Peter Corkeron

Peter Corkeron, Ph.D.

Senior Scientist and Chair, Kraus Marine Mammal Conservation Program

T: 617-973-0257
pcorkeron@neaq.org

 

Media Inquiries: Members of the media may direct all inquiries to Media Relations at psnyder@neaq.org or 617-973-5213.


Education

B.Sc., Zoology, The University of Queensland, 1982
Ph.D., The University of Queensland, 1989

Links:

Google Scholar Profile
Orcid
ResearchGate page

Peter Corkeron, Ph.D., now leads the whale research team at the Kraus Marine Mammal Conservation Program of the Anderson Cabot Center for Ocean Life. His current work focuses on the status of North Atlantic right whales, understanding the anthropogenic drivers of their decline and the ecological influences on their movements, and ensuring that management efforts are informed by the best science available. Peter’s Ph.D. was on the ecology of inshore dolphins in the waters off Brisbane, Queensland, Australia. Awarded by the University of Queensland in 1989, it was the first Australian Ph.D. on the biology of living cetaceans.

Peter has studied whales, dolphins, dugongs, and seals, with occasional forays into the behavior of fruit bats and wallabies. His research has taken him from the Ross Sea in Antarctica to within 300 miles of the North Pole, and many places in between. He believes in using science to understand how we impact marine wildlife, and the working to solve the problems we create.

  1. Select Publications

    Corkeron, P. and Kraus, S.D. 2018 Baleen whale species on brink of extinction for first time in 300 years. Nature 554: 169. doi: 10.1038/d41586-018-01672-4

    Corkeron P., Hamilton P, Bannister J, Best P, Charlton C, Groch K.R., Findlay K., Rowntree V., Vermeulen E. and Pace III R M. 2018. The recovery of North Atlantic right whales, Eubalaena glacialis, has been constrained by human-caused mortality. R. Soc. open sci. http://doi.org/10.1098/rsos.180892

    Pace III RM, Corkeron PJ, Kraus SD. 2017 State-space mark-recapture estimates reveal a recent decline in abundance of North Atlantic right whales. Ecol Evol. 7:8730-8741. https://doi.org/10.1002/ece3.3406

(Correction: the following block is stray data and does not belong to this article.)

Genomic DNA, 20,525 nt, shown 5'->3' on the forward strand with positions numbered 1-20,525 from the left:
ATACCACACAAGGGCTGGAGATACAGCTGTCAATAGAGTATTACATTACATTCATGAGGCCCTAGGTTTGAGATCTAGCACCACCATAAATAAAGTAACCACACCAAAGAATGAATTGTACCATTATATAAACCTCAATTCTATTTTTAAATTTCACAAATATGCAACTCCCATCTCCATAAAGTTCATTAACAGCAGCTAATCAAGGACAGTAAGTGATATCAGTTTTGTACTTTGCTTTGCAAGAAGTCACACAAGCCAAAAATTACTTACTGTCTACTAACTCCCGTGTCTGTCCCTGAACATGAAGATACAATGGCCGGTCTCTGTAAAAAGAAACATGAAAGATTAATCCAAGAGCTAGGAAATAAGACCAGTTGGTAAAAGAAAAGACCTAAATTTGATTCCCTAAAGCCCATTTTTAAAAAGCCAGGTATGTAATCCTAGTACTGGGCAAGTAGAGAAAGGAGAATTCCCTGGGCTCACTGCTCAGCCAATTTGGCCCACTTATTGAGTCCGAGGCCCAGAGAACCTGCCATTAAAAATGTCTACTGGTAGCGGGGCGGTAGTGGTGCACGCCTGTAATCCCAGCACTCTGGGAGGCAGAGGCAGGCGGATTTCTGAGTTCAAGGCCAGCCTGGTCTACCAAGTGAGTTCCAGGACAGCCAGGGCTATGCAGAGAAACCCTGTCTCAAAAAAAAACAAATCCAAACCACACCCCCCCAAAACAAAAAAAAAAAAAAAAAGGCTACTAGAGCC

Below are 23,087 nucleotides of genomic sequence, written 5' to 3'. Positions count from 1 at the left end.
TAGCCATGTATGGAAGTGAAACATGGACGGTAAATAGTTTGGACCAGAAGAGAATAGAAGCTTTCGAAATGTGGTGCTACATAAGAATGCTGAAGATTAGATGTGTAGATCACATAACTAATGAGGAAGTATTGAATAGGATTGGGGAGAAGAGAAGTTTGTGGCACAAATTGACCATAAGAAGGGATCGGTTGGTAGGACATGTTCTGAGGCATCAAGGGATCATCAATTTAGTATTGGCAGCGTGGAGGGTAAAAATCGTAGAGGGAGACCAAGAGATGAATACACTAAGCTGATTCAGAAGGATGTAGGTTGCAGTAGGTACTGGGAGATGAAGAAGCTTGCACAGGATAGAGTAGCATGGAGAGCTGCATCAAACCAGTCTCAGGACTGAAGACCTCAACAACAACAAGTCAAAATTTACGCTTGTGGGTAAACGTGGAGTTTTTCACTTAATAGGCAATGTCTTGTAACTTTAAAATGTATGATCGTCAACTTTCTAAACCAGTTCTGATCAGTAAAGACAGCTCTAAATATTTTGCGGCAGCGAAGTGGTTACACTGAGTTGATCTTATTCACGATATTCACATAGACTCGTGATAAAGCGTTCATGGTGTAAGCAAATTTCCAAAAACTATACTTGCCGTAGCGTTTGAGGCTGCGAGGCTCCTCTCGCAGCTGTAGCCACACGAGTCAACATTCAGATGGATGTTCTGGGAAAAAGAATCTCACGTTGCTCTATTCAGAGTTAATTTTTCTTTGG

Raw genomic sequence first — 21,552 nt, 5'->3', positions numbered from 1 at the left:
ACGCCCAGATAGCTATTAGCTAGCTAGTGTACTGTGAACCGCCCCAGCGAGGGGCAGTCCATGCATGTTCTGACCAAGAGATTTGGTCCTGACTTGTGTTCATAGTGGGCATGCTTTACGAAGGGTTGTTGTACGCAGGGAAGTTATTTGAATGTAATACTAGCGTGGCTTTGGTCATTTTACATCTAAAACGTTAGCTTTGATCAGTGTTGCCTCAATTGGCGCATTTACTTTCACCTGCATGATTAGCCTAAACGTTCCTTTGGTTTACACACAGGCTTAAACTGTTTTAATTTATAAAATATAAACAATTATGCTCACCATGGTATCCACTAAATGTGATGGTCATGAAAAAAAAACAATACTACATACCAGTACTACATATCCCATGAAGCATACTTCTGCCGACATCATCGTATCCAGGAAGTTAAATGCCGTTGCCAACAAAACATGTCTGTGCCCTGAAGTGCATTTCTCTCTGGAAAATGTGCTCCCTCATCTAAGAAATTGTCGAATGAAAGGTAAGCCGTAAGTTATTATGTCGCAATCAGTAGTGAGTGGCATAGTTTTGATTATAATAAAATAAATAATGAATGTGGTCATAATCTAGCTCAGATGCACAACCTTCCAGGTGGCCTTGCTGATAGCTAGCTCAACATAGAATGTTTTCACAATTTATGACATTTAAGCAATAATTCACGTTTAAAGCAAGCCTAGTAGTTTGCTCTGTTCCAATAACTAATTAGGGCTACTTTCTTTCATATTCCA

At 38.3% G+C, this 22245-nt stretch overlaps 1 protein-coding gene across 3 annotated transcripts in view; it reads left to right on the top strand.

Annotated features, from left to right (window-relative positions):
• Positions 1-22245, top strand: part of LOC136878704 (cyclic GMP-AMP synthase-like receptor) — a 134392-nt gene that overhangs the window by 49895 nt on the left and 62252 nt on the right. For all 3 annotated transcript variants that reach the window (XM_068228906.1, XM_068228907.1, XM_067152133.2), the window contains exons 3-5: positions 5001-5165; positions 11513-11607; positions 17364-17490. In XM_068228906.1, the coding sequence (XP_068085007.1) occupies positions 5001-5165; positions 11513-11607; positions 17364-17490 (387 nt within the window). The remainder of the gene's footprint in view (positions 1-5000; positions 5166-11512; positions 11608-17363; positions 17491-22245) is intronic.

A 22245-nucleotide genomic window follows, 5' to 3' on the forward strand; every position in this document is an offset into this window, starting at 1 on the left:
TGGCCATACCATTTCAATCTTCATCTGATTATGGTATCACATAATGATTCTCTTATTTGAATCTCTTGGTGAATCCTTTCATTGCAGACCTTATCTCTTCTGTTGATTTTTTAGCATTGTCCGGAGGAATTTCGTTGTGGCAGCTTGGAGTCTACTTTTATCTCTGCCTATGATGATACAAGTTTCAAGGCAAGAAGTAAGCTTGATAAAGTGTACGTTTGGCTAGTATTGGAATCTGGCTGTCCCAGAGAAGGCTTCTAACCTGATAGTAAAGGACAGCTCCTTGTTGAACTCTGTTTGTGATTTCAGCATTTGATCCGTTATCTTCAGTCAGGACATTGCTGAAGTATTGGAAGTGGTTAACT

Parra GJ, Corkeron PJ, and Marsh H. 2006. Population sizes, site fidelity and residence patterns of Australian snubfin and Indo-Pacific humpback dolphins: implications for conservation. Biological Conservation 129:167-180.

    Corkeron PJ. 2004. Fishery management and culling. Science.306:1891.

    Corkeron PJ. 2004. Whalewatching, iconography and marine conservation. Conservation Biology. 18:847-849.

    Chilvers BL and Corkeron PJ. 2001. Trawling and bottlenose dolphins’ social structure. Proceedings of the Royal Society of London. Series B. 268:1901-1906.

    Corkeron PJ and Connor RC. 1999. Why do baleen whales migrate? Marine Mammal Science. 15:1228-1245

    Corkeron PJ. 1995. Humpback whales (Megaptera novaeangliae) in Hervey Bay. Behaviour and interactions with whale-watching vessels. Canadian Journal of Zoology 73:1290-1299.

    Brown MR, Corkeron PJ, Hale PT, Schultz KW, and Bryden MM. 1995. Evidence for a sex-segregated migration in humpback whales, Megaptera novaeangliae. Proceedings of the Royal Society of London, Series B. 259:229-234

  2. News

  3. Awards

    James Cook Postdoctoral Fellowship, 1996 James Cook University, Australia.

    US Public Sector Innovation award, 2018, for the North Atlantic Right Whale Protection System

    NOAA Bronze Award 2019, for expanding international partnerships to assess changing right whale distributions and revealing causative factors to a tragic population decline.

  4. Affiliations